Austin said [in an AcademyHealth interview] that it used to be that you communicated science to policy makers through a press release. Even more important, I think, was travelling to Washington for conversations with Congressional (or other governmental) staff. (One was taught to get your argument on a single sheet of paper, no one who mattered would ever turn a page.) What has emerged is a policy discourse process built on three electronic communication layers. There is the twitterverse, where journalists and widely read bloggers process events on a time scale of minutes and hours. A tweet, however, can serve as a headline for a linked blog post, where an academic or think tank blogger frames an argument in a few hundred words. A good academic blog post, in turn, will link to the academic literature, which is increasingly online (but unfortunately not that accessible, unless you have access rights at a university library). The net result, I think, is that more scientific evidence gets into elite discourse than when I started my university career in the 1980s, and it gets there faster.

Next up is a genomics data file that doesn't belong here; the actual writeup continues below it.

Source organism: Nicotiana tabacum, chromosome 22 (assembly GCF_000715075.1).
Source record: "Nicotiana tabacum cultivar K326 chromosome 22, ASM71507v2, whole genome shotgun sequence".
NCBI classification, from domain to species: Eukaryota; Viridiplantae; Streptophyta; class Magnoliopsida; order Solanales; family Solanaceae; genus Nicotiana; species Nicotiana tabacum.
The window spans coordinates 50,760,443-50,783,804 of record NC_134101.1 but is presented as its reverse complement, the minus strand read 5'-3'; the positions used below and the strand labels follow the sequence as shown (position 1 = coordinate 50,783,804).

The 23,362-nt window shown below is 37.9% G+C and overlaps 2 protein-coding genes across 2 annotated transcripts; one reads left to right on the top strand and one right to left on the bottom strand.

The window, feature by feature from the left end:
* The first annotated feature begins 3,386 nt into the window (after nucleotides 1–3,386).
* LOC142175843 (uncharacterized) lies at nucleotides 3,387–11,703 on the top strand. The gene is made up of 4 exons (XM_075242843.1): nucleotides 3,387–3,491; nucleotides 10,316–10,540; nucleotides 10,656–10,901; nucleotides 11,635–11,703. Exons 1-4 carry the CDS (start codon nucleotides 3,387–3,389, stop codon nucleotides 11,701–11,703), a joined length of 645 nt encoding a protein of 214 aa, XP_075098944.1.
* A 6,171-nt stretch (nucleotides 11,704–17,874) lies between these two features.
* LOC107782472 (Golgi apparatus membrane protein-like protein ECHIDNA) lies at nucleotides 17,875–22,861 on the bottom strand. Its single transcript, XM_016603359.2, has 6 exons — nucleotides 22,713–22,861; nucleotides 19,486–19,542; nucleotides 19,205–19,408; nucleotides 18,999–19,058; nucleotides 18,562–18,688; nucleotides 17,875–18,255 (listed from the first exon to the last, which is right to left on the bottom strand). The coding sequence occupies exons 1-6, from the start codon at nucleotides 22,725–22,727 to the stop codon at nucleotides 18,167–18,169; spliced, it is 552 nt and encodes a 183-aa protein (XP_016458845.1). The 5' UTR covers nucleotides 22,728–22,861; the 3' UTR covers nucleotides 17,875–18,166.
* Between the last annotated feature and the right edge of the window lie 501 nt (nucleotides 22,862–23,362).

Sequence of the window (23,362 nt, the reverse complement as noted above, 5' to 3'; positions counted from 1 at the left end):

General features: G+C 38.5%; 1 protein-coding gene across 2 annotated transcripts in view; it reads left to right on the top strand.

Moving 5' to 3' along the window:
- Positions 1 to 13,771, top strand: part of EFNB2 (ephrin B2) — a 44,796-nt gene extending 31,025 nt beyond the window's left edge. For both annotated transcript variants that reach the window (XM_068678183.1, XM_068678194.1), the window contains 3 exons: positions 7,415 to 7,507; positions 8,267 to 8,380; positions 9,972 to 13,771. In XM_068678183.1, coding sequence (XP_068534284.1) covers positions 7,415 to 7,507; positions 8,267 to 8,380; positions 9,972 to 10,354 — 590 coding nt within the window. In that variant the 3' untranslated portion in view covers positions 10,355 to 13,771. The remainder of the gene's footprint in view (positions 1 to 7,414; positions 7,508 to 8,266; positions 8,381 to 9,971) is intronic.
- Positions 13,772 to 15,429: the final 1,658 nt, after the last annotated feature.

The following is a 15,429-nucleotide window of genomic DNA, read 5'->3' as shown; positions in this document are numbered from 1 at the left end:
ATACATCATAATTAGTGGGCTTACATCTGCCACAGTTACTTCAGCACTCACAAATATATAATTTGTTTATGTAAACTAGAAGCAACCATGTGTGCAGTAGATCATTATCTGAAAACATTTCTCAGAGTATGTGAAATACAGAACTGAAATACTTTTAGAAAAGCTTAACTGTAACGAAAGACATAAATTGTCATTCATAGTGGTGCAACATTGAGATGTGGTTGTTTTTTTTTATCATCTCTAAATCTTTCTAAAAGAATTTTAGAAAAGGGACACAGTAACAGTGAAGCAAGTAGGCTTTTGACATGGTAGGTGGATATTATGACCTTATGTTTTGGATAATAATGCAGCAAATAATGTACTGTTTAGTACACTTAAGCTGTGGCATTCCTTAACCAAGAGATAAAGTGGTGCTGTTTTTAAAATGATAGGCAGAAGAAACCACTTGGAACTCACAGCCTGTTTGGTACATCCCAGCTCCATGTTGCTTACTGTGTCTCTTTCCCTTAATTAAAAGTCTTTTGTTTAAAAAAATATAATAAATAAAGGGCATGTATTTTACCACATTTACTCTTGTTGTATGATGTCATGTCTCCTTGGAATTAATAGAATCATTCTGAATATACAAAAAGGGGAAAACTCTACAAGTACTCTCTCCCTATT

That’s from the thoughtful mind of Bill Gardner. I set in bold the bit that I hadn’t considered before in this context. I travel to Washington to talk with policymakers approximately never. Yet, I have evidence that what I write (thus, think) is reaching (some of) them. My family is grateful for the additional time I’m home, as am I.